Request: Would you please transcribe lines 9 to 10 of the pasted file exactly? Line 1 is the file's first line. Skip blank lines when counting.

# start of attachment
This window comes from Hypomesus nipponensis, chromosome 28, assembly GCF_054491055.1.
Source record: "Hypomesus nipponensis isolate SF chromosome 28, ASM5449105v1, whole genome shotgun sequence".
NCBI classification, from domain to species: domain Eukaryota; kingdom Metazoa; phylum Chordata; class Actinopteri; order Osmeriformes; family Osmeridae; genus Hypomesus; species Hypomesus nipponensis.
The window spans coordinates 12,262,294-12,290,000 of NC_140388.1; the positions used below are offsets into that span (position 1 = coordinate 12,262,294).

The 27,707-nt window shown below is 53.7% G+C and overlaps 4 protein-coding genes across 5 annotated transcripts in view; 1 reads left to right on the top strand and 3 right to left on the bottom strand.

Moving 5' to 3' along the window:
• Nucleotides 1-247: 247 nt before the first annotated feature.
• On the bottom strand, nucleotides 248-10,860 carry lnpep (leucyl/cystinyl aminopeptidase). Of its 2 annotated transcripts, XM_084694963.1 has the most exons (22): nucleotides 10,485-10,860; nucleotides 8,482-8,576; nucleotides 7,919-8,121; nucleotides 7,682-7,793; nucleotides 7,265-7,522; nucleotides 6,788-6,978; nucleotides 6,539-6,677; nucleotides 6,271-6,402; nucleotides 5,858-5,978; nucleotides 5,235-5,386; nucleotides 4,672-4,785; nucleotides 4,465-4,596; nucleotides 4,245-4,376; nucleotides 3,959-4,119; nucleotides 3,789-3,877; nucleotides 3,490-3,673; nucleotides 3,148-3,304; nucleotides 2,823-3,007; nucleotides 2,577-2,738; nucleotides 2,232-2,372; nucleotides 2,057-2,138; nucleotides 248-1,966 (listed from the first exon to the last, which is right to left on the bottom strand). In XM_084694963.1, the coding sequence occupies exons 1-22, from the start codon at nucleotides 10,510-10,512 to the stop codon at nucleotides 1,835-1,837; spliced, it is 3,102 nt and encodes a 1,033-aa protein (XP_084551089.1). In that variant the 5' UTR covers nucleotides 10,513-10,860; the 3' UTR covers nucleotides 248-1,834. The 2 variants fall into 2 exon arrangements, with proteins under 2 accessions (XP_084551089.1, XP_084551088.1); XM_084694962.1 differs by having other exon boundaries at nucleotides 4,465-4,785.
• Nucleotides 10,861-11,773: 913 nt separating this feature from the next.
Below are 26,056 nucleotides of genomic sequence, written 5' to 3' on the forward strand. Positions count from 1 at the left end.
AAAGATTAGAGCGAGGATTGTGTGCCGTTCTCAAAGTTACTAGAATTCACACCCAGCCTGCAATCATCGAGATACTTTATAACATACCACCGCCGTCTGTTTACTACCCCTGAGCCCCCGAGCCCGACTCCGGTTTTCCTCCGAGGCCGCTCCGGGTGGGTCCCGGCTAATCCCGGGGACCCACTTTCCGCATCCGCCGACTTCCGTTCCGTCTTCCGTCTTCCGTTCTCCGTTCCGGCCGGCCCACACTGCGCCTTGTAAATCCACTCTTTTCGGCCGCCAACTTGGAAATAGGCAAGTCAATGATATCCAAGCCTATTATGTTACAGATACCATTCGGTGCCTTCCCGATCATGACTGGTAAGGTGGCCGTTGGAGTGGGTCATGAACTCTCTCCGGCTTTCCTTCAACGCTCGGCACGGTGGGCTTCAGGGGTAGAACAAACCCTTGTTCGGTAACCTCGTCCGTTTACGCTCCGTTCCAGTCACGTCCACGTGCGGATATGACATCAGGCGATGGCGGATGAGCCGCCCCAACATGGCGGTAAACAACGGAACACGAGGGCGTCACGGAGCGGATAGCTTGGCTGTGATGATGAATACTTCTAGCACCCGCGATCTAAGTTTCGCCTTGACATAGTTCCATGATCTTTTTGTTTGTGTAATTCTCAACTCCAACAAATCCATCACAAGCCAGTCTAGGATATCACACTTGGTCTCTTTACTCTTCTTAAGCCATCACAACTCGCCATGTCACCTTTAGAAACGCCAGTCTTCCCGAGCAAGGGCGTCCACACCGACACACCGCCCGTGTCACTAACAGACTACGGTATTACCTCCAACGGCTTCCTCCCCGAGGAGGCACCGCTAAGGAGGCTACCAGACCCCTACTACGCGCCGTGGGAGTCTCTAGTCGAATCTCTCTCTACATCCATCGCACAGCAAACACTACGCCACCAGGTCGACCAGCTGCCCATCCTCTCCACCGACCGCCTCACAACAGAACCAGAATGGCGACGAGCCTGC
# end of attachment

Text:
• Nucleotides 10,861-11,773: 913 nt separating this feature from the next.
Below are 26,056 nucleotides of genomic sequence, written 5' to 3' on the forward strand. Positions count from 1 at the left end.